Mr. Weisl: The Acrich3 IC solution is based on a four-step bank switch technology which increases the forward voltage in steps, allowing for a quicker turn-on time and a better match of the current to the voltage wave form. The base-technology are MJT chips but combined with an intelligent driving-IC for those 4 channels. This solution generates non-noticeable flicker and is suitable for most general lighting applications, even for street lighting. For very sensitive applications, parallel capacitors can smooth out the flickering even more. For dimming applications, the Acrich3 driver IC has an additional 0-2 V analog dimming input and an additional power source for external sensors.

With this approach, systems from 4 to 200 watts can be realized, reaching power-factor values of over 0.97, which also stays nearly constant over the full dimming range. The system’s performance ranges up to 130 lm/W on a lighting system level. But taking into consideration that the driver electronics is responsible for about 50% of all light source failures, the Acrich3 system is very reliable since it has no driver at all. Acrich3 was introduced to the market at the end of last year but developments are continuing for AC LED technologies. A DoE report especially highlighted the necessity of going in these directions when looking at future trends.

LED professional: What about Acrich3 and smart lighting technologies?

Mr. Weisl: For Bluetooth, ZigBee and WiFi, there are special interface modules for Acrich3, including sensors, available. The problem is that there is no standard dominating the field yet but we’re offering networking solutions for all major controls. Our design support helps to develop and create so-called reference designs and then it’s up to the client if he’s going to produce and source the module himself or if SSC delivers the module through one of our certified production suppliers, guaranteeing SSC quality performance. For the smart lighting technologies, as well as the production partners, we can access a high-quality standard process line and partners.

LED professional: Is this a kind of a new business approach for the lighting industry?

Mr. Weisl: Price degradations, shorter development cycles, short time-to-market periods and high flexibility does make the business quite difficult. The luminary companies have built up SSL knowledge in-house but they are trying to focus on their core-competences. Solid partners, such as SSC have to ensure IP-save, high-quality and reliable solutions for the OEMs.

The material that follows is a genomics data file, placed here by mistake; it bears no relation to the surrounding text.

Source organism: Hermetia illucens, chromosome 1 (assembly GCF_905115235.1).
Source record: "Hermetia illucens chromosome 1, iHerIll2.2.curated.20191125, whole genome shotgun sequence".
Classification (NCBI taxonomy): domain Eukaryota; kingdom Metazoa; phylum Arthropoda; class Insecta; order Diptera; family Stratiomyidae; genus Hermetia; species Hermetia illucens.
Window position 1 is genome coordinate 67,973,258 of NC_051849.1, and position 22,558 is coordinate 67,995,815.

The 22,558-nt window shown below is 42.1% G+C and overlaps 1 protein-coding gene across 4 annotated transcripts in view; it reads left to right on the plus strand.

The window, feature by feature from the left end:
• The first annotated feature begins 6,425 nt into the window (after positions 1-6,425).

LED professional: SSC is exhibiting at the LpS 2015. What can visitors to Bregenz expect to see from your portfolio?

Mr. Weisl: This year we will have a double role. First of all, we’ll have a booth in the exhibition area, and secondly we will be presenting the Acrich-based luminaires from our “Out of Bounds Design Contest” in the entry area. In this case our focus will positively be on Acrich.

At our booth, besides showing the Acrich products for indoor and outdoor lighting, we will also be presenting the smart lighting capabilities of this technology. In addition to that, we will be showing components for outdoor lighting and a preview of products that will be launched soon. Products like the NewGen, our package-less LED. In the foyer visitors will be able to see what is possible with Acrich when they look at the 17 luminaire prototypes designed by students of the University of Applied Sciences Munich. In a four month long study project, the goal was to develop luminaires that clearly show the advantages of Acrich technology. The project was a complete success and the variety of high quality lighting designs was extremely impressive. As part of the exhibition, we are also taking part in the “Design meets Technology” day. The official award presentation ceremony will also be a part of the program as will be viewing the exhibits. Visitors will have a chance to talk directly with the students about their creations and our staff will be on-hand to explain the technical details.

LED professional: What was your motivation to initiate the Design Contest with Prof. Peter Naumann and the University of Applied Sciences Munich?

Mr. Weisl: Some customers are still sceptical of AC driven LED solutions and overlook the potential benefits that this new technology can offer them. They often do not realize that this technology has been further developed over the past one to two years and that a lot of progress has been made. After many years of development and optimization, AC LED solutions are ready for general lighting both from a technical point of view as well as a design point of view. The decisive advantage is the absence of a converter. Complete new design possibilities open up because the converter no longer has to be considered during the design process. There have also been a lot of improvements on the technical side.

By engaging with young, creative students who have no limits and could work unreservedly with this technology, we wanted to provide a platform to demonstrate what great solutions can be realized with the design freedom enabled by Acrich. By doing so, it was our goal to show established lighting manufacturers what excellent designs can be achieved with new technologies like AC-LED technology, and that in reality the barriers are not as high as the perception today.